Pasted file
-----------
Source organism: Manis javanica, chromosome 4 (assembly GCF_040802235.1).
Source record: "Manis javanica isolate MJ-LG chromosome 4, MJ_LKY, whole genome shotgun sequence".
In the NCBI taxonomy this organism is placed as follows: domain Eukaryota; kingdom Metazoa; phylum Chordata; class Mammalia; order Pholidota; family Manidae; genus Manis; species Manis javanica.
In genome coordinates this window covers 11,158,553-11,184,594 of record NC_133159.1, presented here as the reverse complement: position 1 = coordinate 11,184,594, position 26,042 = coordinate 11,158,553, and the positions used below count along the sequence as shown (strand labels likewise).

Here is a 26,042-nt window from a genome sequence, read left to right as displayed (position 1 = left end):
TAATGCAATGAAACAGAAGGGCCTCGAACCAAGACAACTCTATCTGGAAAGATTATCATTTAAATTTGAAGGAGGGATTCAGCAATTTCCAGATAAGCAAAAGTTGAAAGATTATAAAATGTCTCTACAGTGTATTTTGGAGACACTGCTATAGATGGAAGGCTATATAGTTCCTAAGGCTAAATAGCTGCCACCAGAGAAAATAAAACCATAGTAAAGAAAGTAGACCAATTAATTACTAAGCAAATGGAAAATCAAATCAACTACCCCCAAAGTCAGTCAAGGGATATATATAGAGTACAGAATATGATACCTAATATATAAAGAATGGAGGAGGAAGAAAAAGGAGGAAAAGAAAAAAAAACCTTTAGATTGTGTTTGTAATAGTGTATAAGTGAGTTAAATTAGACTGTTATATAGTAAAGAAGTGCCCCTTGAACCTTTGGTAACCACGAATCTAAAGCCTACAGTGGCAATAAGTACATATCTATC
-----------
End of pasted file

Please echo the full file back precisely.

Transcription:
Source organism: Manis javanica, chromosome 4 (assembly GCF_040802235.1).
Source record: "Manis javanica isolate MJ-LG chromosome 4, MJ_LKY, whole genome shotgun sequence".
In the NCBI taxonomy this organism is placed as follows: domain Eukaryota; kingdom Metazoa; phylum Chordata; class Mammalia; order Pholidota; family Manidae; genus Manis; species Manis javanica.
In genome coordinates this window covers 11,158,553-11,184,594 of record NC_133159.1, presented here as the reverse complement: position 1 = coordinate 11,184,594, position 26,042 = coordinate 11,158,553, and the positions used below count along the sequence as shown (strand labels likewise).

Here is a 26,042-nt window from a genome sequence, read left to right as displayed (position 1 = left end):
TAATGCAATGAAACAGAAGGGCCTCGAACCAAGACAACTCTATCTGGAAAGATTATCATTTAAATTTGAAGGAGGGATTCAGCAATTTCCAGATAAGCAAAAGTTGAAAGATTATAAAATGTCTCTACAGTGTATTTTGGAGACACTGCTATAGATGGAAGGCTATATAGTTCCTAAGGCTAAATAGCTGCCACCAGAGAAAATAAAACCATAGTAAAGAAAGTAGACCAATTAATTACTAAGCAAATGGAAAATCAAATCAACTACCCCCAAAGTCAGTCAAGGGATATATATAGAGTACAGAATATGATACCTAATATATAAAGAATGGAGGAGGAAGAAAAAGGAGGAAAAGAAAAAAAAACCTTTAGATTGTGTTTGTAATAGTGTATAAGTGAGTTAAATTAGACTGTTATATAGTAAAGAAGTGCCCCTTGAACCTTTGGTAACCACGAATCTAAAGCCTACAGTGGCAATAAGTACATATCTATC